The Sterling Pound In A Tug Of War With The UK’s New Prime Minister

The Sterling Pound In A Tug Of War With The UK's New Prime Minister

Sterling Pound has tumbled over 4% on a month-to-date basis, and the trend seems to continue as no-deal Brexit possibilities are running high. However, for those investors who are selling Dollar to buy pounds, current rates are very lucrative against the past ten years. Although, the ongoing Brexit saga would continue to devalue GBP against the basket of “majors”.

On a year-to-date basis, sterling has fallen approximately 4.65% against the USD. What next now?

On July 23, 2019, Boris Johnson secured a majority vote in favour of him among Tory members and took charge as the British Prime Minister. He is famous for his hard-line statements those he made during his campaign and precisely dedicated to taking UK out of the EU bloc, either with or without any agreement. Meanwhile, EU negotiators made it very clear that they are not going to restart Brexit talks, what was decided with ex-Prime Minister, they are sticking to that till date.

So, now there are two probabilities that could take place in future, i.e., 1) Crash out of UK from the EU bloc without any deal or exercise a no-deal Brexit and 2) the second one is a call for another round of referendum.

In the case of no-deal Brexit, it will have an immediate or quick impact on the UK and EU bloc nations as well. Consequences could be colossal and tedious to find a solution to stabilize the system instantly. On the exit date, the UK will no longer have rights to enjoy single market access to the EU nations, there would be border checks on Import and Export, passport issues for EU citizens staying in the UK or UK Citizens staying in EU nations, new trade rules need to be drafted and many other changes could take place.

How does devaluing Pound impact UK businesses?

Companies which are having a high dependency on the UK and European market could witness more problems than those who are having a globally diversified revenue model.

Tumbling Pound could have a substantial impact on the businesses that are earning the majority of their revenue from the UK market and also the supply chain to these companies will get disrupted substantially post a no-deal Brexit. However, falling Pound could be beneficial for those companies who are earning the majority of their revenues from abroad. That’s why analysts are a bit bullish on the FTSE 100, and FTSE 250 companies as their majority of revenue come from the market overseas.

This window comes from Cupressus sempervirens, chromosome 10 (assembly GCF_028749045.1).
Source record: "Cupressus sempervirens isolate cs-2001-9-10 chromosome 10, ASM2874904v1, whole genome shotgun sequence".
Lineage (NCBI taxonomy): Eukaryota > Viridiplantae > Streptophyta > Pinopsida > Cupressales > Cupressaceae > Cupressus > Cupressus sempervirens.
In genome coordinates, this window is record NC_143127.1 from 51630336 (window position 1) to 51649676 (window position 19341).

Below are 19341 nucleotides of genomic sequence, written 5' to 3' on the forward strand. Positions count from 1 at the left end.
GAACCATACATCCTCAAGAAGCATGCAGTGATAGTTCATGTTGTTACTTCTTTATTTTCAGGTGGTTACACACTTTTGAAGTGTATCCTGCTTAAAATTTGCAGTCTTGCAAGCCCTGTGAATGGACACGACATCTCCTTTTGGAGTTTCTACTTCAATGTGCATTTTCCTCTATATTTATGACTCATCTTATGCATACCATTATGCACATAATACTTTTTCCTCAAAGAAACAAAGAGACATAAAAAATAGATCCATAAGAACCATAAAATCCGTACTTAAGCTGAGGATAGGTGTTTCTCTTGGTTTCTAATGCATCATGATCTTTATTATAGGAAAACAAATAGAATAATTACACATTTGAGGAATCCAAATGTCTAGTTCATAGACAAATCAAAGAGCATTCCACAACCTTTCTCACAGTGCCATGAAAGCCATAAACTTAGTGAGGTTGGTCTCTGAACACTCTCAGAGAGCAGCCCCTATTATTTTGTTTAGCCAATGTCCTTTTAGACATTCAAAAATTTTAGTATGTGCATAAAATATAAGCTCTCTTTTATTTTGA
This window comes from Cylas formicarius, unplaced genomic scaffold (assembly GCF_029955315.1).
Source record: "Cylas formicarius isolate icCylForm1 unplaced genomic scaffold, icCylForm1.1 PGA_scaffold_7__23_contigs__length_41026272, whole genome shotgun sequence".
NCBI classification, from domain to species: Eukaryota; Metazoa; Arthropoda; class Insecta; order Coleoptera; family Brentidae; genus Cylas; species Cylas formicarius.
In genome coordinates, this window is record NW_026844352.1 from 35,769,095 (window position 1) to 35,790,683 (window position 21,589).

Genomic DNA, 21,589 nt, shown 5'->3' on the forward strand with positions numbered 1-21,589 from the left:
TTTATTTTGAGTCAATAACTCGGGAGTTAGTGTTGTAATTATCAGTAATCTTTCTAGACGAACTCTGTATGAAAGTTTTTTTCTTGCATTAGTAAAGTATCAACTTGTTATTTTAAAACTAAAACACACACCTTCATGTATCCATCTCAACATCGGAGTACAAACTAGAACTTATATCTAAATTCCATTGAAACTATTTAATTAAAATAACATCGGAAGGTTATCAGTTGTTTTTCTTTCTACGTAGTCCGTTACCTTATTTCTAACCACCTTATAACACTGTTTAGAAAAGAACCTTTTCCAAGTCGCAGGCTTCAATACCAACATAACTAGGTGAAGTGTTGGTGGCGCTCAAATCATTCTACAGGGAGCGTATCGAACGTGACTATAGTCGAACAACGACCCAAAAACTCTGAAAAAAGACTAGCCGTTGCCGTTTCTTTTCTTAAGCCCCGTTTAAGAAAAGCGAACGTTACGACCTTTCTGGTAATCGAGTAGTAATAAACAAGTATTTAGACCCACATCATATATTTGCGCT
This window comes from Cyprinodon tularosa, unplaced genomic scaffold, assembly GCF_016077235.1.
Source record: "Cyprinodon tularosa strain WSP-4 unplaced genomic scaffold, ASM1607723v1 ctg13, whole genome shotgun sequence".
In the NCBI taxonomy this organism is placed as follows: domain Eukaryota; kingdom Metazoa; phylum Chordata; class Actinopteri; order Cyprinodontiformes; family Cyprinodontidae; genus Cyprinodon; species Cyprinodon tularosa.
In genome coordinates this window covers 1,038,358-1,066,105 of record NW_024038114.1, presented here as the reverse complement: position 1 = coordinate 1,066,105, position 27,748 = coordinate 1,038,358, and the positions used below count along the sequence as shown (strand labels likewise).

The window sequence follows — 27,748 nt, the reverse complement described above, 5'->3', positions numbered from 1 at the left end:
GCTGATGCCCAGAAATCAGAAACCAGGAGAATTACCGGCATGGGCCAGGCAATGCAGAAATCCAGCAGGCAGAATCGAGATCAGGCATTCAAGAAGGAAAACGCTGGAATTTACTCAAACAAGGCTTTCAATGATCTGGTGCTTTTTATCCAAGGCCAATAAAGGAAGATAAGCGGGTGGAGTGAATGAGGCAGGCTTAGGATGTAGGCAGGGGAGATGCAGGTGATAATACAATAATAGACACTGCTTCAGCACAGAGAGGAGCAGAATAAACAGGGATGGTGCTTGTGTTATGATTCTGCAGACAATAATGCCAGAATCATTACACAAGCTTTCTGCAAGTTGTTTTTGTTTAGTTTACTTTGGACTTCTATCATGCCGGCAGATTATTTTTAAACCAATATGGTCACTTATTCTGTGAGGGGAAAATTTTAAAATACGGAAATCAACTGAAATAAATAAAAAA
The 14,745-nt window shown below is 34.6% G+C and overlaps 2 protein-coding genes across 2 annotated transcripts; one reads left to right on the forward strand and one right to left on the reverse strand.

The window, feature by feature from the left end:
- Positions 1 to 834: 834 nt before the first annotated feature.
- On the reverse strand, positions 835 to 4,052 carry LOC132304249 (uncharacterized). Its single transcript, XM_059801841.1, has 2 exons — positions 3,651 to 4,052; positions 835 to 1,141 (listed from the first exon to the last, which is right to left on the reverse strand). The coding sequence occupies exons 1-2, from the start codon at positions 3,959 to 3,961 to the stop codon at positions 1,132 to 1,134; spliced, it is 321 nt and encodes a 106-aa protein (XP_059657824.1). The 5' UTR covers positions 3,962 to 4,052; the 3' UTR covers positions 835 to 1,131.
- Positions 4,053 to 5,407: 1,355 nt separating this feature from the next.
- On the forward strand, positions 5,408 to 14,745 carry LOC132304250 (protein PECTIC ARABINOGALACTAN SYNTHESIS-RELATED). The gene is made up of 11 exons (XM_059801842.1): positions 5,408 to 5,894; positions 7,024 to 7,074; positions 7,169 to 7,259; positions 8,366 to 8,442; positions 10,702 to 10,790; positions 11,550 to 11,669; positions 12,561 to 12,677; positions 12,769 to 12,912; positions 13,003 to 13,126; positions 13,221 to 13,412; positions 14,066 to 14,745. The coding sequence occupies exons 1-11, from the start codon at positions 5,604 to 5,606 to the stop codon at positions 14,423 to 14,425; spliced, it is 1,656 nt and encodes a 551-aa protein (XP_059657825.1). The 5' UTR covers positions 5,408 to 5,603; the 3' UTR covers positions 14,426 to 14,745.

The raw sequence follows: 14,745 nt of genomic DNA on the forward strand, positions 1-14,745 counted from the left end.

Recently, we saw Pound rising against the Dollar, Euro other major currencies, but inflating tension between the UK and EU bloc nations over the future of divorce agreement dragged the Pound again into red against US dollar and we assume that any upside movement in the GBP against the US Dollar would be short-lived.

Meanwhile, Commerzbank said that a further decline in Pound by about 10% could cause Boris cabinet to rethink over a no-deal Brexit, and Manulife Asset Management added that if GBP/USD currency pair tumble below 1.19 level, it could take the market in an unfamiliar zone.

Time and again we have witnessed that market volatility is sufficient to create pressure on the governments and increasing volatility could put Boris government under pressure to rethink on a no-deal Brexit kind of scenarios, said currency strategist at Commerzbank AG. He also added that we are assuming another 10% devaluation in the sterling Pound in near-term, which could take the Pound at par with euro.

Also, several Tories privately expressed concerns over the falling Pound and said that now markets were waking up against the real prospects of a no-deal Brexit kind of scenario and the present government is not likely to soften its stance.

A no-deal Brexit has been widely criticized by the economist and market analysts. The fear has scaled up post-Johnson took charge as British Prime Minister and included Brexiteers into his cabinet, seeking changes in divorce agreement from Brussel, which they have strongly rejected.

GBP/USD Price Chart

Source: Investing.com

At the time of writing (as on July 31, 2019, at 11:41 AM GMT), before the market close, currency pair GBP/USD was quoting at 1.2172 and up by 0.19% against the previous closing level. In the year-ago period, the pair has touched a 52w high of 1.3385 and 52w low of 1.2172 respectively. At the current trading level, the pair was quoting below its lower Bollinger Band®, and 14-day RSI of the pair was hovering in oversold territory, which indicates a downtrend in the pair. Also, Price volume trend reflects a bearish trend in the pair, which indicates that Pound could tumble further from the current trading level. However, 1.1960 is a crucial support level for the pair.